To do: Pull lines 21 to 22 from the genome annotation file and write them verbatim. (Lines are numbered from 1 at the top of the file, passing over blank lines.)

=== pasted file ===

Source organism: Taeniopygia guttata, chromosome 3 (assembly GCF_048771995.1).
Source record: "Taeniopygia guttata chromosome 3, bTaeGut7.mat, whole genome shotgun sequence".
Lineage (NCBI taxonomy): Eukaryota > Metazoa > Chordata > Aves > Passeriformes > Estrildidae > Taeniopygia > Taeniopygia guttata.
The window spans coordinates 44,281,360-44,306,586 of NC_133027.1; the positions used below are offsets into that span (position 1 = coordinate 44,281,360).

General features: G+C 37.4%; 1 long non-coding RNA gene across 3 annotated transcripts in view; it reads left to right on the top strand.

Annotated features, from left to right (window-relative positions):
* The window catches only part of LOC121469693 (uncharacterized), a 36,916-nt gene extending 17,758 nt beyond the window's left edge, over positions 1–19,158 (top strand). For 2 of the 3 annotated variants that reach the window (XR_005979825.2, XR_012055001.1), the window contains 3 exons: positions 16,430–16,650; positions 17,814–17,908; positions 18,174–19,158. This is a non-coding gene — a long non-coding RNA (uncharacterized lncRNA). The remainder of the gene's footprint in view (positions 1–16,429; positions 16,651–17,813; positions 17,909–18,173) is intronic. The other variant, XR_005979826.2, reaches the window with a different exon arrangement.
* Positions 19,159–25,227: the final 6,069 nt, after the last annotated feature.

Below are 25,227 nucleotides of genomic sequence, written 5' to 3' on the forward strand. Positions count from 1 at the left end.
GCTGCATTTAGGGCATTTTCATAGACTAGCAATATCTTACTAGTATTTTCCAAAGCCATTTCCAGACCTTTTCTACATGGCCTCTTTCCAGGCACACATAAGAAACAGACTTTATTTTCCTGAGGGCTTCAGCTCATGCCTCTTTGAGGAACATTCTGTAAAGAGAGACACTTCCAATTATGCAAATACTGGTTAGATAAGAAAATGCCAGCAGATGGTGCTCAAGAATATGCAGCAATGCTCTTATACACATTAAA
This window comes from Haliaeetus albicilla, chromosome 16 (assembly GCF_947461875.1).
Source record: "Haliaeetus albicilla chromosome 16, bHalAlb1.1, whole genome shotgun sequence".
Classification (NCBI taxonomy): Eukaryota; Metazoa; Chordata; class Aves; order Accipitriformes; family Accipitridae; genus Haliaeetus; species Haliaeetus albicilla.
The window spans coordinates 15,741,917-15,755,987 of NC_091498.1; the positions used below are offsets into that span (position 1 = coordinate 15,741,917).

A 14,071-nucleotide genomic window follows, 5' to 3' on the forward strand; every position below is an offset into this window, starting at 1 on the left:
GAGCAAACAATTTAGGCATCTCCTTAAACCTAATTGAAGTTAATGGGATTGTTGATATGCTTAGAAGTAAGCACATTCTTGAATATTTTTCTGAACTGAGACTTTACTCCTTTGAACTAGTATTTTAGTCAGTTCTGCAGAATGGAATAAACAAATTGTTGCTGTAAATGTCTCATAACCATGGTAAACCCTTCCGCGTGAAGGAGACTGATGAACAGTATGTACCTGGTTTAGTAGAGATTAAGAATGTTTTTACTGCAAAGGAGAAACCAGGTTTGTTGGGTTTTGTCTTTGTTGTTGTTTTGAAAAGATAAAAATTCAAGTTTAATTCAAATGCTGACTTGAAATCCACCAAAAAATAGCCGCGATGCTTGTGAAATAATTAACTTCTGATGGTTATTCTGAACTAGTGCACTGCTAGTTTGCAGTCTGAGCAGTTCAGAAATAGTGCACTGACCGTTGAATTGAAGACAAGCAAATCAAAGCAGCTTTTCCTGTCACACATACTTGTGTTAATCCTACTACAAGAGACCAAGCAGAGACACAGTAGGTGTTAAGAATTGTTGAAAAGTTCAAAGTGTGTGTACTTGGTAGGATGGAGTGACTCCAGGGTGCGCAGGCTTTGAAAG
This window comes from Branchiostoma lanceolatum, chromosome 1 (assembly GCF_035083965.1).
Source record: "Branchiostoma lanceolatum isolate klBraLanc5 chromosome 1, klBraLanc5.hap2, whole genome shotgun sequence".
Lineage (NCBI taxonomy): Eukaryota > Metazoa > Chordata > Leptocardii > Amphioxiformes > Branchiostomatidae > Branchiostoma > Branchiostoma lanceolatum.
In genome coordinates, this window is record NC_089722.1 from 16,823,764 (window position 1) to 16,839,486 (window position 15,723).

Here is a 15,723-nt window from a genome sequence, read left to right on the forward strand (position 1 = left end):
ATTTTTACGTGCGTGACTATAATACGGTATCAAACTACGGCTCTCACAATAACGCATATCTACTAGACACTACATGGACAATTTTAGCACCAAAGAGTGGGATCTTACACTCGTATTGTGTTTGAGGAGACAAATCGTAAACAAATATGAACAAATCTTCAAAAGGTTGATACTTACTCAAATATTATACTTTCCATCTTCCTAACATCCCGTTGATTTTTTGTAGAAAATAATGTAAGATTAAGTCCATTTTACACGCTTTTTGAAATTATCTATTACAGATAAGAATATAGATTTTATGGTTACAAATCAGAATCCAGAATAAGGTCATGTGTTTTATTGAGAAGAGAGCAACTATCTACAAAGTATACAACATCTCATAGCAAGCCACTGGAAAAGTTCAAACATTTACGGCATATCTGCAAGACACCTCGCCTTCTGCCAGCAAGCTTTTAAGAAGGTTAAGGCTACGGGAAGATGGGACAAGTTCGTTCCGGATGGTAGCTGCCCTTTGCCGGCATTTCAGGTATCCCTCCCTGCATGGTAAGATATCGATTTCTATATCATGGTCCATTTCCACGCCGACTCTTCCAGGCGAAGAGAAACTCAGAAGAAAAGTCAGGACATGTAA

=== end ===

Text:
Here is a 15,723-nt window from a genome sequence, read left to right on the forward strand (position 1 = left end):
ATTTTTACGTGCGTGACTATAATACGGTATCAAACTACGGCTCTCACAATAACGCATATCTACTAGACACTACATGGACAATTTTAGCACCAAAGAGTGGGATCTTACACTCGTATTGTGTTTGAGGAGACAAATCGTAAACAAATATGAACAAATCTTCAAAAGGTTGATACTTACTCAAATATTATACTTTCCATCTTCCTAACATCCCGTTGATTTTTTGTAGAAAATAATGTAAGATTAAGTCCATTTTACACGCTTTTTGAAATTATCTATTACAGATAAGAATATAGATTTTATGGTTACAAATCAGAATCCAGAATAAGGTCATGTGTTTTATTGAGAAGAGAGCAACTATCTACAAAGTATACAACATCTCATAGCAAGCCACTGGAAAAGTTCAAACATTTACGGCATATCTGCAAGACACCTCGCCTTCTGCCAGCAAGCTTTTAAGAAGGTTAAGGCTACGGGAAGATGGGACAAGTTCGTTCCGGATGGTAGCTGCCCTTTGCCGGCATTTCAGGTATCCCTCCCTGCATGGTAAGATATCGATTTCTATATCATGGTCCATTTCCACGCCGACTCTTCCAGGCGAAGAGAAACTCAGAAGAAAAGTCAGGACATGTAA